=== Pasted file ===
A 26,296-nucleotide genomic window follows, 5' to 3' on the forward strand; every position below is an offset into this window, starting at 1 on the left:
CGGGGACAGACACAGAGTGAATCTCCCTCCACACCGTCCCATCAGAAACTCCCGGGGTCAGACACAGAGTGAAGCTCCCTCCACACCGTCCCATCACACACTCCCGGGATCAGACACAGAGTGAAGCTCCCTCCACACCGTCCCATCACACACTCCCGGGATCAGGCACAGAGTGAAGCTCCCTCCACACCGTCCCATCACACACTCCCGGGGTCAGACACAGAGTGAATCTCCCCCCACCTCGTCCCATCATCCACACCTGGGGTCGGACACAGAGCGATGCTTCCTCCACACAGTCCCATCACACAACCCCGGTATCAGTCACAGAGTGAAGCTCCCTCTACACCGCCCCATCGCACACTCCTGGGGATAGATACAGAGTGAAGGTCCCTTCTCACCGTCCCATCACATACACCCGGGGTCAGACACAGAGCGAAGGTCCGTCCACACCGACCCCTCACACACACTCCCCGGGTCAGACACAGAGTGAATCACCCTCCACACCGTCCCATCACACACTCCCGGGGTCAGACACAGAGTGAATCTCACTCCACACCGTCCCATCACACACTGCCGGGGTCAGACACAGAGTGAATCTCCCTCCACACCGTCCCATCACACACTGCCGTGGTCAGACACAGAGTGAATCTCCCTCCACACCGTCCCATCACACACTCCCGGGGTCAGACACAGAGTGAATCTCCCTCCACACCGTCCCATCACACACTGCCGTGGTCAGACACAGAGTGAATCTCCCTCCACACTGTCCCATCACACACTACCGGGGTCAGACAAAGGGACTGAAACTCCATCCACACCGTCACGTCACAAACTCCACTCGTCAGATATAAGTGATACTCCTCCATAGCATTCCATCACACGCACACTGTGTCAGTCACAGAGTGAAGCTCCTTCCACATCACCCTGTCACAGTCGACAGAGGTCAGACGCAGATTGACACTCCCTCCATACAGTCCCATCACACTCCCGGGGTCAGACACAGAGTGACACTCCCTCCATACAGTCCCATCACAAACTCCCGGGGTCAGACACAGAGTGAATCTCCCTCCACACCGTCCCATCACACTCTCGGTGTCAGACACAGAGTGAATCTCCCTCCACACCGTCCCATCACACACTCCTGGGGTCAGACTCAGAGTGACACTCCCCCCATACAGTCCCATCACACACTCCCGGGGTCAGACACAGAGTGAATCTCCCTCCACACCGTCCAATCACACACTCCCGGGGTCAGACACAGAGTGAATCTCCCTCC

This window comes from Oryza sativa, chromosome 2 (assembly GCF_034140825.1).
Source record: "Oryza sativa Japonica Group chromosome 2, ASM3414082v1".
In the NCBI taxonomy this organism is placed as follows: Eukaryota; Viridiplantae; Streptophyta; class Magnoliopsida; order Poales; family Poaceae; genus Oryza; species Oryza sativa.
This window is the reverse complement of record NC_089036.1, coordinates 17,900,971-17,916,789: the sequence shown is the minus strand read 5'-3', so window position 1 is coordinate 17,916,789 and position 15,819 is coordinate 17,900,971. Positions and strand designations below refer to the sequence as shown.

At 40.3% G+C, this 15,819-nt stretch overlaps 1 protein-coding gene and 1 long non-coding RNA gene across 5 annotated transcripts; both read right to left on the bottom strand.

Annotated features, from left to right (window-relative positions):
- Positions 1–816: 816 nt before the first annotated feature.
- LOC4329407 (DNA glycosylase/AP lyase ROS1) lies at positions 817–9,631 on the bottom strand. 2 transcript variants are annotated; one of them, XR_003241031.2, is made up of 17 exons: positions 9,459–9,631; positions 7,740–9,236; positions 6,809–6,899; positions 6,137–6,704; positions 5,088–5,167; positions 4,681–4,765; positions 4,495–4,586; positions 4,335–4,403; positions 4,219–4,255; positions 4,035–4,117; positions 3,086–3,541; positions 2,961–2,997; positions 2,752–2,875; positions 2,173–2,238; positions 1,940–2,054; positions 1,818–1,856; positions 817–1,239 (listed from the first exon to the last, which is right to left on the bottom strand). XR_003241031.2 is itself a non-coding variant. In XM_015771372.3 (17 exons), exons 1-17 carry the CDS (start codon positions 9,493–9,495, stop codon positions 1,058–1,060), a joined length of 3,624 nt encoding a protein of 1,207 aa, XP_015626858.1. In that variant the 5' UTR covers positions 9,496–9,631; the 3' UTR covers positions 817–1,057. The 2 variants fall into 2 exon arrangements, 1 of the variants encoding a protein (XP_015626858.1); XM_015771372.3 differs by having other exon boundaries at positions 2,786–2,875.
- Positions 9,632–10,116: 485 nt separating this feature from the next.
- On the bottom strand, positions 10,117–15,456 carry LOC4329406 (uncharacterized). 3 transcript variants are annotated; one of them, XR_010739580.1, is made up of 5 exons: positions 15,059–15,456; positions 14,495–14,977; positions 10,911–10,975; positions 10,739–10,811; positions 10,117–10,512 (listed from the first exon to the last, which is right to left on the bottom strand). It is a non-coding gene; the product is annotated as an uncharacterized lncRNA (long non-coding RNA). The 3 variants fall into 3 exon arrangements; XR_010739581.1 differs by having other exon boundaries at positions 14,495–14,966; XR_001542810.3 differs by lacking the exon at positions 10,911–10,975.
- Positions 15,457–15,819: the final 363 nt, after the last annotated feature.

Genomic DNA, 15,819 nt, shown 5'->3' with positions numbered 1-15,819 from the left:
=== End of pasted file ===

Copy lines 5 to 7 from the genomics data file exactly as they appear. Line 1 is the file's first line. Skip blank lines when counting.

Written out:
In the NCBI taxonomy this organism is placed as follows: Eukaryota; Viridiplantae; Streptophyta; class Magnoliopsida; order Poales; family Poaceae; genus Oryza; species Oryza sativa.
This window is the reverse complement of record NC_089036.1, coordinates 17,900,971-17,916,789: the sequence shown is the minus strand read 5'-3', so window position 1 is coordinate 17,916,789 and position 15,819 is coordinate 17,900,971. Positions and strand designations below refer to the sequence as shown.

At 40.3% G+C, this 15,819-nt stretch overlaps 1 protein-coding gene and 1 long non-coding RNA gene across 5 annotated transcripts; both read right to left on the bottom strand.